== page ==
The Easter Triduum: Entering Into the Heart of Our Faith
Today begins the holiest and most important time of the Church year — the Easter Triduum. It commemorates the heart of our faith: the death and resurrection of Jesus Christ. The Sacred Triduum begins with Holy Thursday, which marks the end of the forty days of Lent and the beginning of the three-day celebration of the death and resurrection of Jesus Christ – Holy Thursday, Good Friday and Easter Vigil/Easter Sunday.
The Triduum liturgies teach us the meaning of Christ’s life, death, and resurrection. The richness of the rituals and symbols help us to experience the mysteries of Jesus’ final hours, His passion, suffering — and His rising from the dead. In a special way, during these three days, we come together as God’s people to remember the saving act of Jesus, the miracle of His resurrection – and to celebrate our faith and identity as Catholics. Because Christ was willing to die for our sins and was raised from the dead, death is no longer the end of life for us. It is the beginning of a new life in Him.
How can we enter deeply into these mysteries?
We have spent the past six weeks of Lent preparing to celebrate this great feast of all feasts. We have reflected on our personal failures to follow Christ in our thoughts, our words and our deeds. We have tried to make amends for the harm we have done by our actions and by our inaction. We have demonstrated our love for him and our neighbor by giving alms and by performing spiritual and corporal works of mercy. We have received the sacrament of Reconciliation and have received God’s forgiveness and mercy which has filled our hearts with peace and joy. Now, we continue to pray and fast. The purpose of the fasting is to gain awareness into the mysteries of the Triduum. Fasting from food – and sin — and increasing our acts of love, we stand at the foot of the cross on Good Friday –and reflect on the Passion of Christ. Jesus died for each of us. What greater love is there than this? Fasting helps us to become acutely aware of the hunger we have for Jesus – our desire to be like Him and our need for spiritual nourishment in order to do so. It causes us to eagerly desire to receive His body and his blood in the Holy Eucharist.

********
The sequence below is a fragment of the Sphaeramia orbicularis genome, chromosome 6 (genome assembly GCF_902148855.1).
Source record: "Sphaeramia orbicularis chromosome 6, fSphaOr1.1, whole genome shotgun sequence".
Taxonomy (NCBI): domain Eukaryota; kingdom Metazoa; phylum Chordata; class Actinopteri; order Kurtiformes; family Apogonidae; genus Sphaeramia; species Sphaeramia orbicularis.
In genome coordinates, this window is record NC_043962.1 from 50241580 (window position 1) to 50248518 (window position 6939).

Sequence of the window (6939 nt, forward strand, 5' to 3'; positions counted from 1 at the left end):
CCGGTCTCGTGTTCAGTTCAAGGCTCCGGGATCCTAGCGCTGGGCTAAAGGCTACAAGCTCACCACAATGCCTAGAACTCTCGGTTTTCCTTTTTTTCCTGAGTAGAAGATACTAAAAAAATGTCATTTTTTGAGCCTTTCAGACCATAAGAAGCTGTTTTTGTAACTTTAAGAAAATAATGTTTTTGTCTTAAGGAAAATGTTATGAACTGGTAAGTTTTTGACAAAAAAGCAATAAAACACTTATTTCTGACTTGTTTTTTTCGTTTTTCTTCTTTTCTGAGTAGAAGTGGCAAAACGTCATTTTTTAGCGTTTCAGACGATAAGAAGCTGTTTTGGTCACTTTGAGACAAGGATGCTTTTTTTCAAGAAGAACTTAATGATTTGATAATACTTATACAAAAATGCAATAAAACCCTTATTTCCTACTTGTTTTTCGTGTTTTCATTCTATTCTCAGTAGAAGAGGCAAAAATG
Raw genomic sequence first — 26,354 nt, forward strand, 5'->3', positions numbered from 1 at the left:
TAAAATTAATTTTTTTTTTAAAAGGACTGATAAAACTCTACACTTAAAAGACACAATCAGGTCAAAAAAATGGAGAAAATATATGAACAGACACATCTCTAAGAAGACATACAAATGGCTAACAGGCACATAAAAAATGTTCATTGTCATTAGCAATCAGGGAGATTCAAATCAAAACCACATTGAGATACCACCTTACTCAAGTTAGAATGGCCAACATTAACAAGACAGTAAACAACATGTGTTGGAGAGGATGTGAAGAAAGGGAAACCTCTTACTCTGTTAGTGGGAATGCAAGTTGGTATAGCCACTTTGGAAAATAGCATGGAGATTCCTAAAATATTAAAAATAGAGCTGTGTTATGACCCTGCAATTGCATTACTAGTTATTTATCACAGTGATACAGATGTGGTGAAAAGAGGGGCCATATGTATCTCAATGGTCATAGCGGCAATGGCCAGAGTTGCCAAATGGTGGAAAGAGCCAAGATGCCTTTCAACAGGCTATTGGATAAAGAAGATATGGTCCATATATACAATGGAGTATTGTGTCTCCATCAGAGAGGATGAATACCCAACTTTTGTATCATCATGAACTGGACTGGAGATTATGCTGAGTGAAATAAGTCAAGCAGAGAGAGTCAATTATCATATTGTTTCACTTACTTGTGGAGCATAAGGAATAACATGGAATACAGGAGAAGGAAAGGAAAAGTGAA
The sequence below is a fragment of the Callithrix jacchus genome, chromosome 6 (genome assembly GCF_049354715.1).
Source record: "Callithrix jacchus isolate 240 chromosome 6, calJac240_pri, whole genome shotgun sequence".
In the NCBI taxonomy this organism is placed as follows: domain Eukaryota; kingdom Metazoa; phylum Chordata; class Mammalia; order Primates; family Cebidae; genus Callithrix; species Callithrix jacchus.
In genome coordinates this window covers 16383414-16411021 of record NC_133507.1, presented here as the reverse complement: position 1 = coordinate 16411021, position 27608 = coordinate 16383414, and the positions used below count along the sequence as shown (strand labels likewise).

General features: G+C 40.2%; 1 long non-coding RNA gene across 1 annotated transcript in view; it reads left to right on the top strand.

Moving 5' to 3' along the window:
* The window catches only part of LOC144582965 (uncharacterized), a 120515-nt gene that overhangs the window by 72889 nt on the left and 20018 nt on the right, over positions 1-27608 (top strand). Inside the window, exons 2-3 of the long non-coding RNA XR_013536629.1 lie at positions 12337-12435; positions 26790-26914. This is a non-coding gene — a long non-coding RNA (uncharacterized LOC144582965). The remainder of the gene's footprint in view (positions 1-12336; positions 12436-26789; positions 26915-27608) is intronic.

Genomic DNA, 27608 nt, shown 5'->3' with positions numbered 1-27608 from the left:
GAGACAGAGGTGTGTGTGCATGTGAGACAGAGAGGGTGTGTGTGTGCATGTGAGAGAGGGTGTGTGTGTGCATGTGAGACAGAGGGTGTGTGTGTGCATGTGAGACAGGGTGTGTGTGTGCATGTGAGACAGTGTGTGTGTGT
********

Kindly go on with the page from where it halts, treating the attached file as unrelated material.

“Consider now attentively the three holy days of the crucifixion, burial and resurrection of the Lord. From these three mysteries we realize in the present life that of which the cross is symbol, while we realize through faith and hope, that of which the burial and resurrection is symbol.”
— St. Augustine (Letter 55,14,24).
“Dear brothers and sisters, in these days of the Holy Triduum, let us not limit ourselves to commemorating the Lord’s Passion, but let us enter in the mystery, let us make his sentiments our own, his attitudes, as the Apostle Paul invites us to do: ‘Have this mind among yourselves, which was in Christ Jesus’ (Philippians 2:5). Then ours will be a ‘good Easter.'”
— Pope Francis